Ericsson bares its teeth

Swedish phone giant Ericsson has unveiled the first range of products featuring Bluetooth technology.

Swedish phone giant Ericsson has unveiled the first range of products featuring Bluetooth technology.

They include their first Bluetooth phone, their first GPRS phone with Bluetooth, and a Bluetooth PC Card.

The company has also given the first public trials of what it claims is the world's smallest satellite phone and has launched an AirCalendar service.

The products received their worldwide premiere at the CommunicAsia event in Singapore.

Bluetooth technology provides wireless connections between the phone and other electronic devices such as computers.

For example, if a computer is equipped with a Bluetooth PC card, data can be transferred from the mobile phone to the computer.

Ericsson says this makes them the first company to have a complete range of voice and data products using Bluetooth.

The new phones are WAP-enabled, allowing users to hook up to the Internet with their phone, sending and receiving data at high speed.

Voice recognition technology can also be used for voice dialling and answering, voice commands to use the phone's menu system and the phone can record and store voice commands in its memory.

The T36 range uses the GM frequencies and includes a model that will operate using Chinese characters.

The more advanced R520 with its GPRS (General Packet Radio Services) technology allows even faster transportation of data than regular GSM.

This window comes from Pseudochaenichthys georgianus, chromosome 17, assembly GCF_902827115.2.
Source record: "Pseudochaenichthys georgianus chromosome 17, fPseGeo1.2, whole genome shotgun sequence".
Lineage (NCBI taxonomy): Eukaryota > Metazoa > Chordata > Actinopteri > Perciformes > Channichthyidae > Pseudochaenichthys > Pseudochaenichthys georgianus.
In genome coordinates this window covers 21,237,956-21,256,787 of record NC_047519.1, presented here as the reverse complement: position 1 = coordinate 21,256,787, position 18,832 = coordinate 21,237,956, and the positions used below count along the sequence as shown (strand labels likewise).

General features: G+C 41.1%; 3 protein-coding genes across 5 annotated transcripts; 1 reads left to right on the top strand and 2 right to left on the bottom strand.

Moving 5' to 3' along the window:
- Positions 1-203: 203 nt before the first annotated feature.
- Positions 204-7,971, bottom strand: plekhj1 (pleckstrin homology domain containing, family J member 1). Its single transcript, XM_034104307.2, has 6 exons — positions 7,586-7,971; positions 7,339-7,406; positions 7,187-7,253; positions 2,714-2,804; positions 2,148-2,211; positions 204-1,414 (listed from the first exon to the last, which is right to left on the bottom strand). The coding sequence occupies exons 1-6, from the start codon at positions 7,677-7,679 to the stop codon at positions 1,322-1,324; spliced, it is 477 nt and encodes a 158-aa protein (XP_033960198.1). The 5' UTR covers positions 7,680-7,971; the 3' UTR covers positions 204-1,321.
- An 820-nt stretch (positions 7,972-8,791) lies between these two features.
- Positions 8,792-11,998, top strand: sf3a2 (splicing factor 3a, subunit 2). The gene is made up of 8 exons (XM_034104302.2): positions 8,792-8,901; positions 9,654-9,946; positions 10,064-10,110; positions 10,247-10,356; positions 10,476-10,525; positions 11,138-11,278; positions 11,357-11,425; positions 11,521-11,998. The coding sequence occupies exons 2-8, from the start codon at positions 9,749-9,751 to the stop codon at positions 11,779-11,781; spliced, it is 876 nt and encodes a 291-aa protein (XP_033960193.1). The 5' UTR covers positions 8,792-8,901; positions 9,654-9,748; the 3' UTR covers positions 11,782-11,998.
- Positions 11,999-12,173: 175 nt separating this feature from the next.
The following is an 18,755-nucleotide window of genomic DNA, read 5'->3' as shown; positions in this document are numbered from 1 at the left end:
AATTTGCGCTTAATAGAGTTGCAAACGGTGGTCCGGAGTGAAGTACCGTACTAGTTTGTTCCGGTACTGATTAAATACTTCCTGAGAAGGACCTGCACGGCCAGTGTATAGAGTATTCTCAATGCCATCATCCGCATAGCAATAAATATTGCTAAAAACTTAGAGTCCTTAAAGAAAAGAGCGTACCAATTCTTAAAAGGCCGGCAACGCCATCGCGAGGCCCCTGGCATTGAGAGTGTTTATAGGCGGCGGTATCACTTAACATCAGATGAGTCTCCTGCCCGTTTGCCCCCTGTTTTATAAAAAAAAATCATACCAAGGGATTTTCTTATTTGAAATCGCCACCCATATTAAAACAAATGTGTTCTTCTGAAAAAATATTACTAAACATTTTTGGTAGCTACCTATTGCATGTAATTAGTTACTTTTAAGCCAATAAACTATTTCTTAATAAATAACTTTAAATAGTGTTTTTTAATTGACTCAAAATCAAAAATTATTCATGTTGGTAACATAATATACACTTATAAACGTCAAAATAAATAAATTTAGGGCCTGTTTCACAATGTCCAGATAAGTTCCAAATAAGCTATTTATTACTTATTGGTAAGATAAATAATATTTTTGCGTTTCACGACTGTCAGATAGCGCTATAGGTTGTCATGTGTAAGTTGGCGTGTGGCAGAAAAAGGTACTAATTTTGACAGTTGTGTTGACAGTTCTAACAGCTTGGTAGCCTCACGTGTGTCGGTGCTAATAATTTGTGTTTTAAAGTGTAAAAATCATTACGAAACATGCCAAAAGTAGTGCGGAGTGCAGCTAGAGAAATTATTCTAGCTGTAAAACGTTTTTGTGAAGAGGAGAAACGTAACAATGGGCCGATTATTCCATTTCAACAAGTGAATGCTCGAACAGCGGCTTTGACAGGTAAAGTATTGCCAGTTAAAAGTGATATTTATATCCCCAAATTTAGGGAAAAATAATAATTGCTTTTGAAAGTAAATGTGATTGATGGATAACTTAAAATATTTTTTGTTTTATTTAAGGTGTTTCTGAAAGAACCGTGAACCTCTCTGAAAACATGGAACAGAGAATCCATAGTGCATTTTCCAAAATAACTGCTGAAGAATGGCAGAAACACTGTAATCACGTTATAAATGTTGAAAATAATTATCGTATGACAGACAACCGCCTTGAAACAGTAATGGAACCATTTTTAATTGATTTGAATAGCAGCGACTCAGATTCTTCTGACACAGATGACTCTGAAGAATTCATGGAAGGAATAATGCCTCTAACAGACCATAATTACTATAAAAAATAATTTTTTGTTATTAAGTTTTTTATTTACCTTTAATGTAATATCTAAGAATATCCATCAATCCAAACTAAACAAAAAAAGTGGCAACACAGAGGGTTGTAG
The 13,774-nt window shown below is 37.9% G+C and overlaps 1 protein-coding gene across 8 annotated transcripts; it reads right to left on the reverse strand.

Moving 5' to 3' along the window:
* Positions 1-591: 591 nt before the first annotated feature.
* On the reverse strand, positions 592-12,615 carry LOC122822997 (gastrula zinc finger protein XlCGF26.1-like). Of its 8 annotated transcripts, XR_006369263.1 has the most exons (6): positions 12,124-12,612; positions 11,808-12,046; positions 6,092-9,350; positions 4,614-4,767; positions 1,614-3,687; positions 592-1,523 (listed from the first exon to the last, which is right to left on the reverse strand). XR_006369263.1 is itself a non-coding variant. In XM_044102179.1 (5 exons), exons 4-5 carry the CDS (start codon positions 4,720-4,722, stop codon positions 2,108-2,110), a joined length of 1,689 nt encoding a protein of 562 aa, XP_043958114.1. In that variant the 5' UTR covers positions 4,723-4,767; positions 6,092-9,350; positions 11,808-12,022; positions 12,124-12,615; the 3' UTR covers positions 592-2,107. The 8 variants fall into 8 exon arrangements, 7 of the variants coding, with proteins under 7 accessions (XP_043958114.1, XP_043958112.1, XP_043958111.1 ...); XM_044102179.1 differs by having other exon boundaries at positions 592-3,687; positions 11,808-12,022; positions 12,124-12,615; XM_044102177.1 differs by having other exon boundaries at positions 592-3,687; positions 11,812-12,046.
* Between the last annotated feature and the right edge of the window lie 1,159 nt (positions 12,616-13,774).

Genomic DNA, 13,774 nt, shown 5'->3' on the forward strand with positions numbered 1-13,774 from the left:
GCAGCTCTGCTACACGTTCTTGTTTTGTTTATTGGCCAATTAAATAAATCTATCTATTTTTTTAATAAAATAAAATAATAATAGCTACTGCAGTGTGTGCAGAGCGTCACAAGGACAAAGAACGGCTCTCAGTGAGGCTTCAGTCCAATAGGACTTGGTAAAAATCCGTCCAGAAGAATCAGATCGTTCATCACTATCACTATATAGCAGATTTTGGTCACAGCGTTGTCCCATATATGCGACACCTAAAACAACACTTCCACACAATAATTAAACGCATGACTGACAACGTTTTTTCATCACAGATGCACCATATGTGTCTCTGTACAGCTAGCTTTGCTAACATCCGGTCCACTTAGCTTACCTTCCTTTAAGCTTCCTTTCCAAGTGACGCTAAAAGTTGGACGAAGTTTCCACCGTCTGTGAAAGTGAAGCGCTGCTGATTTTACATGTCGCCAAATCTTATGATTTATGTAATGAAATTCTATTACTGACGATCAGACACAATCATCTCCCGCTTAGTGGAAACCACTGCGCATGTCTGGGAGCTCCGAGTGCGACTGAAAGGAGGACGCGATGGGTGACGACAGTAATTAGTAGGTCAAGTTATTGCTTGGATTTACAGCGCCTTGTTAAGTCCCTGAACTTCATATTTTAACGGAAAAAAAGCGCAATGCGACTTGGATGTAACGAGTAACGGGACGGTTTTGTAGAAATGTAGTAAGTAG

The phones will have their worldwide release towards the end of the year, with commercial quantities becoming available early in 2001.

The Bluetooth PC card is also set for Worldwide release by the end of the year.

At the Singapore show, Ericsson also invited people to try out its new satellite phone, which it claims is the world's smallest.

The R190 satellite phone weighs just over 200 grams and is linked to the ACeS (ASIA Cellular satellite) network.

It will be launched in Indonesia in September, and will then roll out across other Asian countries.

The AirCalendar is also billed as the first Web-based dairy application that meets new Wide Area Network Synchronisation Standards. It can be accessed from GSM, TDMA and GPRS phones.

It allows users to access their diaries wherever they are, either from a phone or from an Internet PC. It can synchronise appointments and other entries, and even give reminders to avoid double bookings and missed appointments.

Details of the products can be found at www.ericsson.com.

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